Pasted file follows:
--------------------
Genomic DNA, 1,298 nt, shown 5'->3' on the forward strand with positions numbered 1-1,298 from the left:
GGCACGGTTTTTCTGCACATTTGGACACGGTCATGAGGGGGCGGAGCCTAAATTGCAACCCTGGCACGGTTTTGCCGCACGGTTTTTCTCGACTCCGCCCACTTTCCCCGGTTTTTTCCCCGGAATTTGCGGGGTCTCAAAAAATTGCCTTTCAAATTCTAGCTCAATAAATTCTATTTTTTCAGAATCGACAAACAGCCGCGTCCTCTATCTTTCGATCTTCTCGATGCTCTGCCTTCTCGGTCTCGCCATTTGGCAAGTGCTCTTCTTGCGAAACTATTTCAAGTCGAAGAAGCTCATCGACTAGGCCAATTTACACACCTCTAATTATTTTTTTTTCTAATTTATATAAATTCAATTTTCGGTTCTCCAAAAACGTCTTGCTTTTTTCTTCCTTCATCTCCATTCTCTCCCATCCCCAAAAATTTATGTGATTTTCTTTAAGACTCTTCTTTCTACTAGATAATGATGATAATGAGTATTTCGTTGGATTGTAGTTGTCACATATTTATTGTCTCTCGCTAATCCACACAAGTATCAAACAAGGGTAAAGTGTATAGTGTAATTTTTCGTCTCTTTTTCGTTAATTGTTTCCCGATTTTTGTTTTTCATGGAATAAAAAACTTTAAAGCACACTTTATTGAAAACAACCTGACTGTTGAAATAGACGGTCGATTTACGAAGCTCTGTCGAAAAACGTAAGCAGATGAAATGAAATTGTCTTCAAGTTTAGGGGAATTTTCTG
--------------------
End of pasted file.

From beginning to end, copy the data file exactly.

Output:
Genomic DNA, 1,298 nt, shown 5'->3' on the forward strand with positions numbered 1-1,298 from the left:
GGCACGGTTTTTCTGCACATTTGGACACGGTCATGAGGGGGCGGAGCCTAAATTGCAACCCTGGCACGGTTTTGCCGCACGGTTTTTCTCGACTCCGCCCACTTTCCCCGGTTTTTTCCCCGGAATTTGCGGGGTCTCAAAAAATTGCCTTTCAAATTCTAGCTCAATAAATTCTATTTTTTCAGAATCGACAAACAGCCGCGTCCTCTATCTTTCGATCTTCTCGATGCTCTGCCTTCTCGGTCTCGCCATTTGGCAAGTGCTCTTCTTGCGAAACTATTTCAAGTCGAAGAAGCTCATCGACTAGGCCAATTTACACACCTCTAATTATTTTTTTTTCTAATTTATATAAATTCAATTTTCGGTTCTCCAAAAACGTCTTGCTTTTTTCTTCCTTCATCTCCATTCTCTCCCATCCCCAAAAATTTATGTGATTTTCTTTAAGACTCTTCTTTCTACTAGATAATGATGATAATGAGTATTTCGTTGGATTGTAGTTGTCACATATTTATTGTCTCTCGCTAATCCACACAAGTATCAAACAAGGGTAAAGTGTATAGTGTAATTTTTCGTCTCTTTTTCGTTAATTGTTTCCCGATTTTTGTTTTTCATGGAATAAAAAACTTTAAAGCACACTTTATTGAAAACAACCTGACTGTTGAAATAGACGGTCGATTTACGAAGCTCTGTCGAAAAACGTAAGCAGATGAAATGAAATTGTCTTCAAGTTTAGGGGAATTTTCTG